Monday, October 22, 2007

Bramall Hall and shameless touting for votes!

North West Libraries is running a programme called Time To Read and as part of a drive designed to get people fired up about books and libraries, they have a promotion titled Pure Passion. It's designed to showcase the breadth and depth of the best examples of Romantic Fiction and a selection of titles has been shortlisted for a public vote. The Scarlet Lion is one of the shortlisted titles and represents the scope of historical fiction. If anyone feels they want to vote for The Scarlet Lion (pretty please, grovel, grovel) then they can do so here: It's number 18 on the voting form

Anyway, so that this blog is not a piece of shameless self promotion, let me go on to say that as part of the programme, North West libraries has been holding a series of author visits and events for the region. Last month I was asked to give a talk about The Scarlet Lion at Bramall Hall just outside Stockport. I do come from that neck of the woods originally, but I left when I was very young, so I had no inkling that this wonderful place existed.
The hall itself dates back to the 14th Century, but the main effect is Tudor. It's a stunning building both from the outside as you can see here and the interior (below)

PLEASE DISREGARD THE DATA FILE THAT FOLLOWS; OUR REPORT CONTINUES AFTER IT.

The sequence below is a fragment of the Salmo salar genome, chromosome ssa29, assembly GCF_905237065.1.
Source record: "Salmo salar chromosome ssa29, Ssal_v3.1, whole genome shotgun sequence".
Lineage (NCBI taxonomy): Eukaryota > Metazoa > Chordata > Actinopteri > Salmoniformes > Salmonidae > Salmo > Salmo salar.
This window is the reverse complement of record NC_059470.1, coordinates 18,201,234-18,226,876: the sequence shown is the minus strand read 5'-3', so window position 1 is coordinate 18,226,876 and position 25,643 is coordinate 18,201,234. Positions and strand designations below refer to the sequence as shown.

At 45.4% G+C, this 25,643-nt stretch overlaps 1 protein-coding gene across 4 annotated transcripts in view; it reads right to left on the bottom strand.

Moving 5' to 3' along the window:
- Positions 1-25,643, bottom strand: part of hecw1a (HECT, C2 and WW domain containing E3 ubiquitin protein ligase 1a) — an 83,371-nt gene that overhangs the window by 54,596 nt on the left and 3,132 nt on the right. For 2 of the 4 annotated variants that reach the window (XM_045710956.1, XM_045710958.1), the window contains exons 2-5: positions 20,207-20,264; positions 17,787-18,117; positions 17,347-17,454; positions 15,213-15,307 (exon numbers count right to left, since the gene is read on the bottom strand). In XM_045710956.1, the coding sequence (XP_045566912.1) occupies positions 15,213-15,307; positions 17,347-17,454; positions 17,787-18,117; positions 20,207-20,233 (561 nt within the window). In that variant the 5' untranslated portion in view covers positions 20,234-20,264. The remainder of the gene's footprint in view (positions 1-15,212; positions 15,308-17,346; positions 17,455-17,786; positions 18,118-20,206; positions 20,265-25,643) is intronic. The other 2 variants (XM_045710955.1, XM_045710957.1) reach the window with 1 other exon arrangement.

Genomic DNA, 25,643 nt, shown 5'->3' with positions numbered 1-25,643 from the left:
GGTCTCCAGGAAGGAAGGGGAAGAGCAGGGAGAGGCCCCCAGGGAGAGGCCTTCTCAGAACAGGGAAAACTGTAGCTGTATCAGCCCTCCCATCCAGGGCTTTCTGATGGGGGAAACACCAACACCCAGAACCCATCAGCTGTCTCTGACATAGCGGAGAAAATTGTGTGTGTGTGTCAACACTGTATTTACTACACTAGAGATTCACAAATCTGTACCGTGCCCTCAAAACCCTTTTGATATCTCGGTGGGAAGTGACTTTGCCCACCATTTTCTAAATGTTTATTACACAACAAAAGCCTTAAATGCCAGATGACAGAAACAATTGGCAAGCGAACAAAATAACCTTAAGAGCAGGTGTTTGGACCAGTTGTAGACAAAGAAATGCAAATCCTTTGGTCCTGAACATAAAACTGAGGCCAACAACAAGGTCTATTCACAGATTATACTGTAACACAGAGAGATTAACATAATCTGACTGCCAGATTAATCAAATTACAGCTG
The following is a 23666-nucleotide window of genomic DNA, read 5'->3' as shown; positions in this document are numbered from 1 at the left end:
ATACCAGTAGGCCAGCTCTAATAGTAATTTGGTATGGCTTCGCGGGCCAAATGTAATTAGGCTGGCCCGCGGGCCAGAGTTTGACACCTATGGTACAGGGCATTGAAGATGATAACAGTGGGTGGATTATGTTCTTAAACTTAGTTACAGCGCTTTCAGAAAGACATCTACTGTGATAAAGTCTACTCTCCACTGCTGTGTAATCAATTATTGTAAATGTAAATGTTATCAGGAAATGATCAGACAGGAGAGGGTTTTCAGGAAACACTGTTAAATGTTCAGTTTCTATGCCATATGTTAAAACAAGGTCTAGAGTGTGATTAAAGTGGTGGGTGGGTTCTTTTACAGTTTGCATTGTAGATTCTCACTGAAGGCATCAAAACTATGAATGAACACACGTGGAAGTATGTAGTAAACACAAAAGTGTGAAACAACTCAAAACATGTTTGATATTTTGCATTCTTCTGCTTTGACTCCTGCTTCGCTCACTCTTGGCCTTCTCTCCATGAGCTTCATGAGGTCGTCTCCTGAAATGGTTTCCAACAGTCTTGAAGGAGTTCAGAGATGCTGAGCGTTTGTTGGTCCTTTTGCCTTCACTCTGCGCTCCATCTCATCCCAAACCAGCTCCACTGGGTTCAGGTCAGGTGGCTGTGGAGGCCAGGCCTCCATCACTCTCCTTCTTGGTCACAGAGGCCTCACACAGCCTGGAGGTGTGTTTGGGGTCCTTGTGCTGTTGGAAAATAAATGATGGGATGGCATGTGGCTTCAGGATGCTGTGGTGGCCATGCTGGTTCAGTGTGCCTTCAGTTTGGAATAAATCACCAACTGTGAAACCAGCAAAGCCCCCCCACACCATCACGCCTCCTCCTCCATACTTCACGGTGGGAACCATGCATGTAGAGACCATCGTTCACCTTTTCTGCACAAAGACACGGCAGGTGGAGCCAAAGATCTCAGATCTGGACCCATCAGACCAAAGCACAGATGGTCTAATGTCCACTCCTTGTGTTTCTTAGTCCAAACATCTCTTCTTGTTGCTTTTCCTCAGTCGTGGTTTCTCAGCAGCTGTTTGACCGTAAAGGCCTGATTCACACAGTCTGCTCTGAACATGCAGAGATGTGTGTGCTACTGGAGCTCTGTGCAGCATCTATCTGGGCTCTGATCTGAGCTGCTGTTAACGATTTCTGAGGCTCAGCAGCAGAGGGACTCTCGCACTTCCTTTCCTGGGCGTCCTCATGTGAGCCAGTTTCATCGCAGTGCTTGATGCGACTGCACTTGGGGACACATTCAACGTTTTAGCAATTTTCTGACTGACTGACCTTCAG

I gave my talk in the Great Hall, with the audience seated in the body of the hall and me standing in the fireplace! To the right of where I was standing, the original 13thC hall door is still in situ and it reminded me very much of William Marshal's doors at Chepstow on a smaller scale. (not in photo)

Upstairs, there was a fabulous chamber (now known as The Ballroom) covered in detailed wall paintings from the 15thC. My camera was playing up and no photographs were allowed anyway, but here is a picture from the guidebook. It doesn't do the room justice at all. The colours were far more vigorous than this. What you see as a dingy dun colour on the walls in this photo is actually a melange of rich autumnal colours and textures, including red and green. There were hunting scenes, mythical scenes, and a vignette of a man and woman at courtly play, the man with a lute and the woman graciously listening. It truly is stunning and a work of national importance.

In another room there was a display of a magnificent hand embroidered 'table carpet' dating to the Tudor period and worked with a design of poppies.
There is also a fabulous chapel which has decorations from several different eras, including the earlier medieval period.

If you are in the area do go and look around. It's now owned by the council and you'll have to check when it's open to the public, although I understand that the grounds (70 acres) are open on a general basis. It's a gem of a place.